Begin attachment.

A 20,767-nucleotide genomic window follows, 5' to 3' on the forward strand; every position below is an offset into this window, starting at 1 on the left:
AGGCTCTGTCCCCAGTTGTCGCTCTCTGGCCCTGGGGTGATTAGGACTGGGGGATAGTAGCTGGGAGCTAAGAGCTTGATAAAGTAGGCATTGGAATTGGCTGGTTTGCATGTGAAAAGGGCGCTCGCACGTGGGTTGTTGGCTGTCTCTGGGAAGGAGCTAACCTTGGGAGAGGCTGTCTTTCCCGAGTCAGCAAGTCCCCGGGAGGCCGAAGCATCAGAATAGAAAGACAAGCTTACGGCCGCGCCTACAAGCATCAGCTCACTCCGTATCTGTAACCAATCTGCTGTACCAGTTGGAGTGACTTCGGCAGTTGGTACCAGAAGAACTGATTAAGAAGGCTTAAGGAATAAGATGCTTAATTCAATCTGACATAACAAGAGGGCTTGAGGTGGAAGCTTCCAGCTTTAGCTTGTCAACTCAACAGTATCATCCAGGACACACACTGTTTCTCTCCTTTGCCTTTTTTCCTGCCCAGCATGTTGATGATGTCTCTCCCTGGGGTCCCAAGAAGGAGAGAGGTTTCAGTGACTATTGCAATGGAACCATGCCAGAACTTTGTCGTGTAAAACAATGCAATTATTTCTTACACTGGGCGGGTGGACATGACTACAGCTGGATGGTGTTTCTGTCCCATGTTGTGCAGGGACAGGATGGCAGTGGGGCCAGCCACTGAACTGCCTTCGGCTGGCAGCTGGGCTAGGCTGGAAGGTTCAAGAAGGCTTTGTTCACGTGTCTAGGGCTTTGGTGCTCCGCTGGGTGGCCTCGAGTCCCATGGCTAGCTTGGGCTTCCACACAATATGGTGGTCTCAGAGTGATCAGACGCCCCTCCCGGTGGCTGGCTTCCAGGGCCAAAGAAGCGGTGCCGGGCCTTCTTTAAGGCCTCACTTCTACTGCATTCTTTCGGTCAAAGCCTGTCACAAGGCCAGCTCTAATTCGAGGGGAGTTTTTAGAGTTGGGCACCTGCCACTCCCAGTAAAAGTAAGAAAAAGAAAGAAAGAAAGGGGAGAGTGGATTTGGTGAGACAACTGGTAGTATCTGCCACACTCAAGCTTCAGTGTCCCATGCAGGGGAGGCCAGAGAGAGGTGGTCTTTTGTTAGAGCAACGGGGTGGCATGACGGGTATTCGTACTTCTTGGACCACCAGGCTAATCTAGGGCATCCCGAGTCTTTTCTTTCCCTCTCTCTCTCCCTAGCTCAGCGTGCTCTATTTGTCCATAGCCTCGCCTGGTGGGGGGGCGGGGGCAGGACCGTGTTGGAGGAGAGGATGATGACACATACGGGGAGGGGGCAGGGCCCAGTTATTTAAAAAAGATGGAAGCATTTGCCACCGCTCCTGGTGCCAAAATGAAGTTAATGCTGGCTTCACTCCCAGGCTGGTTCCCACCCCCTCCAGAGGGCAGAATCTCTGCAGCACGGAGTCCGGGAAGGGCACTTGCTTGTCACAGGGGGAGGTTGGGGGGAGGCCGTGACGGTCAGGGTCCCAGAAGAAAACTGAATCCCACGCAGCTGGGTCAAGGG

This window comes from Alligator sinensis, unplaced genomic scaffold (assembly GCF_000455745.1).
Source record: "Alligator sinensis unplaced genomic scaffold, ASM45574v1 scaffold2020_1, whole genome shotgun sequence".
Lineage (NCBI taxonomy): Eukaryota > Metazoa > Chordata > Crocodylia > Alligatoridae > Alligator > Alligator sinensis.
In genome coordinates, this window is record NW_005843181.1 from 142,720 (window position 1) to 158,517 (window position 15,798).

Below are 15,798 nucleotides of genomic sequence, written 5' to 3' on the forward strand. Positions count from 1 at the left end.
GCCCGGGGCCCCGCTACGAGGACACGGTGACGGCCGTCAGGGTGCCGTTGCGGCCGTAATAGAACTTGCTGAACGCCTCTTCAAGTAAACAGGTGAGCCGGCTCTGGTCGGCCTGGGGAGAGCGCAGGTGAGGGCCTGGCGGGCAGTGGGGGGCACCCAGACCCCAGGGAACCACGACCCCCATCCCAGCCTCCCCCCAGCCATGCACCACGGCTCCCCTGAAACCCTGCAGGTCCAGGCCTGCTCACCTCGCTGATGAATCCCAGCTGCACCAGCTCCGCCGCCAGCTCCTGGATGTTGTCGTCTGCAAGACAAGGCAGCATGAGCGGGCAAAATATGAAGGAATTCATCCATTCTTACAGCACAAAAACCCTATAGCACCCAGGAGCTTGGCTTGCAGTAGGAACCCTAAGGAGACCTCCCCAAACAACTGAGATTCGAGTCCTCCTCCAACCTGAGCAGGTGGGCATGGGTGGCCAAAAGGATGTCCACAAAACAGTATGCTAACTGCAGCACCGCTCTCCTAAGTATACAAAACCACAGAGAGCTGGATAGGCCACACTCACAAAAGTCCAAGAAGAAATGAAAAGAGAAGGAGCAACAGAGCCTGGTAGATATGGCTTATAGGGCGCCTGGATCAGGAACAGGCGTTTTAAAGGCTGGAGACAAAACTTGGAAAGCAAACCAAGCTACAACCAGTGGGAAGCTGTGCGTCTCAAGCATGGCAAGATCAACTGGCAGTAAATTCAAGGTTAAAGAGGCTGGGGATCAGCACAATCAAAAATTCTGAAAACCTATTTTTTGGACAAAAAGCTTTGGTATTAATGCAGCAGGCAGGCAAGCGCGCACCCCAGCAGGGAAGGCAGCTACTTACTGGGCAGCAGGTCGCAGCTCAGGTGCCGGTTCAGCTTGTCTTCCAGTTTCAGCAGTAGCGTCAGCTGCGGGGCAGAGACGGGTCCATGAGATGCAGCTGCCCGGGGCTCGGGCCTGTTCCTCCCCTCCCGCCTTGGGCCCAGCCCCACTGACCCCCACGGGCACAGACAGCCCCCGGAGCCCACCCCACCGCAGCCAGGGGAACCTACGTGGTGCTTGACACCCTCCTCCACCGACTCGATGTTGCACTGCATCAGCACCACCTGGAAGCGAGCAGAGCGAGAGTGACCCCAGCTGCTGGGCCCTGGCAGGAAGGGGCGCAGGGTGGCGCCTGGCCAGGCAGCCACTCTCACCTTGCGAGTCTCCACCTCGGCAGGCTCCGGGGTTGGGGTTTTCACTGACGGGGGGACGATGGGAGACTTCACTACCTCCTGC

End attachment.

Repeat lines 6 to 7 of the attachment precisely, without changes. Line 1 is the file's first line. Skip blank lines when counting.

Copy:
In genome coordinates, this window is record NW_005843181.1 from 142,720 (window position 1) to 158,517 (window position 15,798).

Below are 15,798 nucleotides of genomic sequence, written 5' to 3' on the forward strand. Positions count from 1 at the left end.